Manglo colliery, near Redminston,
Somersetshire. Seven miners were
killed, two others are missing and
about a dozen seriously injured.
Terence V. Powdcrly, general
master workman of the Knights of
Labor, has accepted the republican
nomination as delegate to the Penn
sylvania constitutional convention.
General Joe Shelby is a throughly
reconstructed ex-Confederate. No
soldier fought more brave than he;
he knows he was wrong and does
not believe in kgeping up tho mem
ories of the war.
The engines of the new cruiser
Maine wcro given a trial at New
York August 31st and proved very
successful. The engines of the
Maine are the largest of their kind
ever built in this country.
A. D. Birnie, of Cathlamet. is
extending his wharf eighty feet, and
Uavid West is making the neces
sary arrangements for the immedi
ate erection of a first-class 250-foot
dock, supplied with all the latest
appliances for the easy handling of
The managers of one of Tulare
county's big fruit ranches have
decided to employ women, girls snd
boys in the grape harvest this year.
They say that picking grapes is
really wonfen's work, and that the
assorting of fruit and raisins should
also bo given to woman and their
boys and girls.
The recent hot wave in Southern
California cost one rancher there
over $500 in one day. He had a
bee ranch at Newhall, which in the
forenoon was worth $600. Abjut
1 o clock a hot wind came up, which
in two or three hours had melted
tho honey, smothered the bees and
cleared out the whole thing.
A big ditch to tap the Owvee
river, Oregon, is to be dug this fall.
Tho head of the ditch will be six
miles from the mouth of the river.
where it empties into the Snake.
The new canal is to bo built bv
English capital, and the cost is
estimated at $250,000. Its capacity
will be 200,000 acres of land in the
A private letter from Albert
Garcia, a prominent citizen of the
stato of Chihuahua, Mexico, tells
of most widespread and pitiable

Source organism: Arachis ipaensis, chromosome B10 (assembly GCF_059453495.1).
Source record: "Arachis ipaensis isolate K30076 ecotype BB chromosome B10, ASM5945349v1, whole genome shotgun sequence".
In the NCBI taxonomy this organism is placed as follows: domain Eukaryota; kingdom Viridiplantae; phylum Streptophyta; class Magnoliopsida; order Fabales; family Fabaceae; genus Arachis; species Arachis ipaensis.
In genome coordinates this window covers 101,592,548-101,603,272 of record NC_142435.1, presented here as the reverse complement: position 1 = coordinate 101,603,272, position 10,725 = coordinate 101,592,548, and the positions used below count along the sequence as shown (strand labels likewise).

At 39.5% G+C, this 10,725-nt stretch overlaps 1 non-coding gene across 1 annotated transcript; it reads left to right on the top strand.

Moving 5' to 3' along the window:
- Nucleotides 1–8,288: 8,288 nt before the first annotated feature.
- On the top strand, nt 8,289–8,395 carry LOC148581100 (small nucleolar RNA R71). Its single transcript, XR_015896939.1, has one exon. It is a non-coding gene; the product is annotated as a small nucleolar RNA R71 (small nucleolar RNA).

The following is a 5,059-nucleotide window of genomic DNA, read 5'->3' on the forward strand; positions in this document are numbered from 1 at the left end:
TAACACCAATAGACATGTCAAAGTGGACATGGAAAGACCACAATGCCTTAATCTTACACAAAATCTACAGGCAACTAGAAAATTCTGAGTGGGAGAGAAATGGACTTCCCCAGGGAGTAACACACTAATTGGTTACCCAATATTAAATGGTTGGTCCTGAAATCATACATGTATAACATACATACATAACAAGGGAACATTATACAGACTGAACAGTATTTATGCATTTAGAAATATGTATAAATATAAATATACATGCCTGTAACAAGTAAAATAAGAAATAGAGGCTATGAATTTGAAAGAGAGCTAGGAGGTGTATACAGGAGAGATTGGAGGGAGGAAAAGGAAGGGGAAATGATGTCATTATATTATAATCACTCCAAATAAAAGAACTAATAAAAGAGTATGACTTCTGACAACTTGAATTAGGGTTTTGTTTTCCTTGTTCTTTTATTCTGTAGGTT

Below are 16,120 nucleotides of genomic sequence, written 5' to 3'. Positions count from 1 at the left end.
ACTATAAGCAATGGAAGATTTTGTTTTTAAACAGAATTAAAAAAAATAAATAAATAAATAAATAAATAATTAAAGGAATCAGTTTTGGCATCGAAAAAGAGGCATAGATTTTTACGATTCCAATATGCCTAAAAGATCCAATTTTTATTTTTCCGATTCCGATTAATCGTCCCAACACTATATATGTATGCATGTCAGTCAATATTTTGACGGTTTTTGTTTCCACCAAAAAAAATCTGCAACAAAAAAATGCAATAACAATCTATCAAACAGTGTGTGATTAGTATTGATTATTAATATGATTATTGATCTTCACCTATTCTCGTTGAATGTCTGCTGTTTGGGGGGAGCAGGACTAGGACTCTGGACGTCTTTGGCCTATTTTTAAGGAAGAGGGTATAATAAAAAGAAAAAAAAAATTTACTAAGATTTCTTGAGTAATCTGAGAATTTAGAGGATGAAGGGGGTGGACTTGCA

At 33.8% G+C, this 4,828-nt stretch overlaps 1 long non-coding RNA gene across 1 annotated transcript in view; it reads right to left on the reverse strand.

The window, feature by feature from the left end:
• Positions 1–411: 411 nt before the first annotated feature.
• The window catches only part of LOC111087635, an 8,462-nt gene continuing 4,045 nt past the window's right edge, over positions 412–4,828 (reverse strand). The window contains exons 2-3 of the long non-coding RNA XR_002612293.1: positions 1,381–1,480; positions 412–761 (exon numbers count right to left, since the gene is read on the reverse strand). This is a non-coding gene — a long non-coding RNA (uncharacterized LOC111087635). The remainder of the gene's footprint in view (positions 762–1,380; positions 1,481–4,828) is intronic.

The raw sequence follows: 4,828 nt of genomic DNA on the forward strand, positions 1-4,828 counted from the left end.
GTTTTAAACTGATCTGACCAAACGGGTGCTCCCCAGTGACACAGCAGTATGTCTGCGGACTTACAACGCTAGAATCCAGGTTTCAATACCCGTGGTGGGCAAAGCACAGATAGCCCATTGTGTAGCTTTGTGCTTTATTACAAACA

famine in that state. There has
been no ram in many sections of
tho state for nearly two years,
Cattle are dying by thousands;
men, women and children by scores
are dying of hunger. President
Uiaz has been appealed to, and has
suspended the customs duties in
order that breadstuffs from the
United States can be gotten to the
tarving people with the least cost.
Some idea of the magnitude of
the American postal service may be
gathered from he fact that the
combined length of the railway
postal routes of tho v country are
144,557 miles, while tho transporta
tion of mail on those routes in 1890
reached the enormous total of
186,575,384 miles. Germany, which
comos next, only has 24,552 miles,
and a total ' transportation - of
89,2G7,O0Q miles per annum. But
wnue our .railway sorvice is one of
great, iiiagmiune, mere. are the star
route and steamboat services, which
., L . ?A. 1 .1 . .
extend over 251,729 miles with a
the work of over 90.000 oersons
The postal correspondence of this
country whith foreign lands falls a
little below that of Germany. Of the
90,000,000 pieces sent abroad last
year 70,000,000 were carried by
vessels of foreign rigister.Chieago
THE TALKING DOLLS.
jThrf Would lie More Knt.rtatnlnf X
W. Could Underatiufl TVhnt Th.y
Tbe talking dolls have come to town.
Six dollars aail ninety-eight cent
apiece is dirt cheap for sucli conversa
tional powers as theirs. For entrails
they have small phonographs, sad to
make them speak you have only to
turn a crank connecting with their
spinal columns. Something of a mo
notony there is about their speech, fof
each has only to say for itself a single
short nursery poem, though it will
repeat that as often as may be desired.
Six of the speaking doll babies were